INDIANAPOLIS - Federal prosecutors might be filing new court action to recover some of the 272 vehicles that were issued fraudulent new titles in a suspected scam that was exposed by Call 6 Investigators on Tuesday.
U.S. Attorney Joe Hogsett on Wednesday laid out new details in the racket that centered on mechanic's liens being used to steal cars from banks and others who had ownership interests in the vehicles.
"These are not victimless crimes. Far from it," he said. "These individuals were responsible for operating their own personal BMV on the streets of Indianapolis."
Three people, including an Indiana Bureau of Motor Vehicles employee, are charged with federal crimes involving a business called "Mechanic's Liens Plus" on the west side of Indianapolis.
The owner of the business, Joseph Woodruff, 58, is charged with fraud and conspiracy along with his daughter Nisha, 28.
BMV employee Lee Ann Rinehart, 56, is also charged in the fraud case, including one count of exceeding her authorized access in the BMV computer systems.
She is accused of providing information about the legitimate lien-holders for the hundreds of vehicles that were taken away from those banks and others with ownership interest.
Prosecutors said Wednesday that each could face between five and 20 years in federal prison if they are found guilty. All three are set for their first federal court appearance on Dec. 18.
For a fee of $1,000, prosecutors said people would have Mechanic's Liens Plus file phony paperwork to enforce a mechanic's lien on cars so that drivers could get out from under making payments that they owed on the cars.
Hogsett said it also caused legitimate liens to simply go away for such things as paying child support or taxes that are owed to the State of Indiana.
Liens are typically placed against cars when someone owes child support or back taxes, but those liens and any bank liens from finance companies would be wiped clean if a mechanic's lien would be placed on vehicles.
Assistant U.S. Attorney Zach Myers, the lead prosecutor on the case, told Call 6 Investigators on Wednesday that some of the customers would end up with outright ownership of cars in order to avoid making their car payments.
He said others would use the business to avoid the other liens that would have required paying child support or taxes.
In an email, one woman wrote to Call 6 Investigators that her family lost a classic 1965 Corvette that their late father had owned. She said that Mechanic's Liens Plus was used by an unscrupulous mechanic to take the car away from her family after they had paid him $13,000 to fix the car.
Call 6 Investigators also found a 2011 case where an Indianapolis woman was sentenced to prison after using Mechanic's Liens Plus to obtain brand new titles for two different vehicles that had been stolen.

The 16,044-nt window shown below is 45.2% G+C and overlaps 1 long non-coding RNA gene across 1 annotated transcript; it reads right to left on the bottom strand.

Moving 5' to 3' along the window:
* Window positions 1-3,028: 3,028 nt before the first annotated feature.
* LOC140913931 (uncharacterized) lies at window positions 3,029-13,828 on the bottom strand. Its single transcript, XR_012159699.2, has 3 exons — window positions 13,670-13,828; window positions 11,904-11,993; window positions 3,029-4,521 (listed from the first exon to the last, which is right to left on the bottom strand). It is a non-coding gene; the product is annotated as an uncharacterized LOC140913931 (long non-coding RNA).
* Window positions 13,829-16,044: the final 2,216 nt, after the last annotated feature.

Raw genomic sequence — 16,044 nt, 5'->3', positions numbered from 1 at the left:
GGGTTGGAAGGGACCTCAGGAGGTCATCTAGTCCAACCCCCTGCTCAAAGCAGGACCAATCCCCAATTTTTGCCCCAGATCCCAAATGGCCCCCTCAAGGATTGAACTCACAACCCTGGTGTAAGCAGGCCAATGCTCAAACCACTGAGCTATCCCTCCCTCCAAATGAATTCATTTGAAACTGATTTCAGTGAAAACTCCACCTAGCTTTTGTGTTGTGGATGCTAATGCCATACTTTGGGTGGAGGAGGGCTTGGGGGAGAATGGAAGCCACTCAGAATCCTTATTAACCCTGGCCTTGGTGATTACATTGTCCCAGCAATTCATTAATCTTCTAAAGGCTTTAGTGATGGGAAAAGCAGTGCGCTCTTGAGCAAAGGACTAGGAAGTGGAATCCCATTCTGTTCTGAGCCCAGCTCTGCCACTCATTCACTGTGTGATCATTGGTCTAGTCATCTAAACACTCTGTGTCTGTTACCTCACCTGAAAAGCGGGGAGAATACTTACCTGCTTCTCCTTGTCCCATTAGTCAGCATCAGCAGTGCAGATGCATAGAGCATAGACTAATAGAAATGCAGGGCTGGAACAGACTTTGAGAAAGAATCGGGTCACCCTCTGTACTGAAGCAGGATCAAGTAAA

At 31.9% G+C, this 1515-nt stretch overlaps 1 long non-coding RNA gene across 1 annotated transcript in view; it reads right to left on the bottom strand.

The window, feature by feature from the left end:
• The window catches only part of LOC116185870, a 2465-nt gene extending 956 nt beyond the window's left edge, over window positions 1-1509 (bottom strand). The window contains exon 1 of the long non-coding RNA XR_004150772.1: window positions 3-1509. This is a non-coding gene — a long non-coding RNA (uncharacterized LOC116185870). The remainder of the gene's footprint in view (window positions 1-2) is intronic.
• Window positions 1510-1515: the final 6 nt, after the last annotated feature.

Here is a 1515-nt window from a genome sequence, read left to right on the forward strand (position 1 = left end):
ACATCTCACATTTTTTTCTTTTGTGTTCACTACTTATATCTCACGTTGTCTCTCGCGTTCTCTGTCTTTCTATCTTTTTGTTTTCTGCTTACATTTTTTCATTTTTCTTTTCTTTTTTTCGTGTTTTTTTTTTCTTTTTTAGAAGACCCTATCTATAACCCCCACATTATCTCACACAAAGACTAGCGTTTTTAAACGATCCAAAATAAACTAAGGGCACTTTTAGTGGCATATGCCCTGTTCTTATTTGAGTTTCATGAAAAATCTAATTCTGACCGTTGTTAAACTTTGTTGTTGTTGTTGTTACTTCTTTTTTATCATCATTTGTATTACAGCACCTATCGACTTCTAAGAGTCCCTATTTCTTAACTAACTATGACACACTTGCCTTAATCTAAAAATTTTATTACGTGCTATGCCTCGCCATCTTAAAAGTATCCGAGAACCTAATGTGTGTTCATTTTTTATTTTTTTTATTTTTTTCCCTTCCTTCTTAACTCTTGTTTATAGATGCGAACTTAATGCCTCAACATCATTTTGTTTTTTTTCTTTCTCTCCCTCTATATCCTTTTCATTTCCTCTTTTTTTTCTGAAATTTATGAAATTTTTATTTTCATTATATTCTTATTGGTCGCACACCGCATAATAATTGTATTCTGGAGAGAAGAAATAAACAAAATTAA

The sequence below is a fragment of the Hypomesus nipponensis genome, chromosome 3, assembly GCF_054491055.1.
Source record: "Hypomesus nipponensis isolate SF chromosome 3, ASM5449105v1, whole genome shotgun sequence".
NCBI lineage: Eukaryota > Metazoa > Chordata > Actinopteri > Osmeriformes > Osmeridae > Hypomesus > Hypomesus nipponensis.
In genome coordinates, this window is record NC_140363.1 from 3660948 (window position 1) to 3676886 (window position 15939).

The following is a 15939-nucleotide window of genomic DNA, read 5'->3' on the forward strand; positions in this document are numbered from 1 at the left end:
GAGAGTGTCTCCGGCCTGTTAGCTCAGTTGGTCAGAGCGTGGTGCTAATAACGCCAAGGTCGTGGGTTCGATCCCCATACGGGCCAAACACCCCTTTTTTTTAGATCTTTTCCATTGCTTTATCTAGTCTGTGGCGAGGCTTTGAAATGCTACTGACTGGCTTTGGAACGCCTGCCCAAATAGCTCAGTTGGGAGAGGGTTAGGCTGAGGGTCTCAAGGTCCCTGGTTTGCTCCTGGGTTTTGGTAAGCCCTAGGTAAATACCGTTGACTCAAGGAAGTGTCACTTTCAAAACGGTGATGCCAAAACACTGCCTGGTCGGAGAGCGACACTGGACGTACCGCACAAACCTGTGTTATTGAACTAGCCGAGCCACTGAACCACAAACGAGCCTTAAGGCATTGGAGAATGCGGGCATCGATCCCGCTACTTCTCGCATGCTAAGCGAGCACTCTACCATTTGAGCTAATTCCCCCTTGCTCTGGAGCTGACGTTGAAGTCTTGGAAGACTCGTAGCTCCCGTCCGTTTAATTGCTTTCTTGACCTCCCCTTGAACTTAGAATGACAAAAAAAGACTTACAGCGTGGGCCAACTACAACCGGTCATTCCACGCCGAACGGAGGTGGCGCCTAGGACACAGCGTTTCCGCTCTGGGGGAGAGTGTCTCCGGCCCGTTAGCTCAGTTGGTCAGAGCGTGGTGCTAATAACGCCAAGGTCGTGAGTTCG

Tameka Caldwell fought her eight-year prison term, but an appeals court upheld the sentence for fraud and forgery.
The list of vehicles that received clean titles in the suspected scam includes a tractor-trailer, a boat, trailers and several luxury cars.
Myers told Call 6 Investigators that prosecutors have already filed in court to seize any of the cars in which the suspects may still have any ownership interest.
Myers also revealed that other court filings may be unsealed in the future as the feds try to confiscate some of the other vehicles that received clean titles with the help of Mechanic's Liens Plus.
Even if the drivers who hired the business are not charged with a crime, Myers said a forfeiture action could be filed in civil court since the cars were kept by the drivers through a fraudulent enterprise.
Hogsett would not spell out a dollar figure on the 272 vehicles or the taxes and child support that were avoided in the scheme, but he did call it "material" and a "sizeable amount of money."
Also on Wednesday, prosecutors revealed another way that banks had been scammed in this case.
Hogsett said that Mechanic's Liens Plus would begin the process of placing fraudulent liens on some vehicles, and that required notices to be sent to the finance companies for bogus repair bills.
Prosecutors say the fabricated repair bills were often so high that some banks would simply relinquish the cars, choosing not to fight it.
Others, Hogsett said, would decide to pay for the repairs, which were never performed, and Mechanic's Liens Plus is accused of splitting the money with their customers when those checks from the banks would arrive.
The BMV employee has been suspended by that agency and Deputy Commissioner Dennis Rosebrough said she could be fired, depending on the outcome of the criminal proceedings.
Marion County court records show several finance companies and individuals who challenged various mechanic's liens that were placed on their vehicles.
Federal prosecutors hinted on Wednesday that they might be going after other businesses in the Indianapolis area that could be operating the same sort of auto title scheme.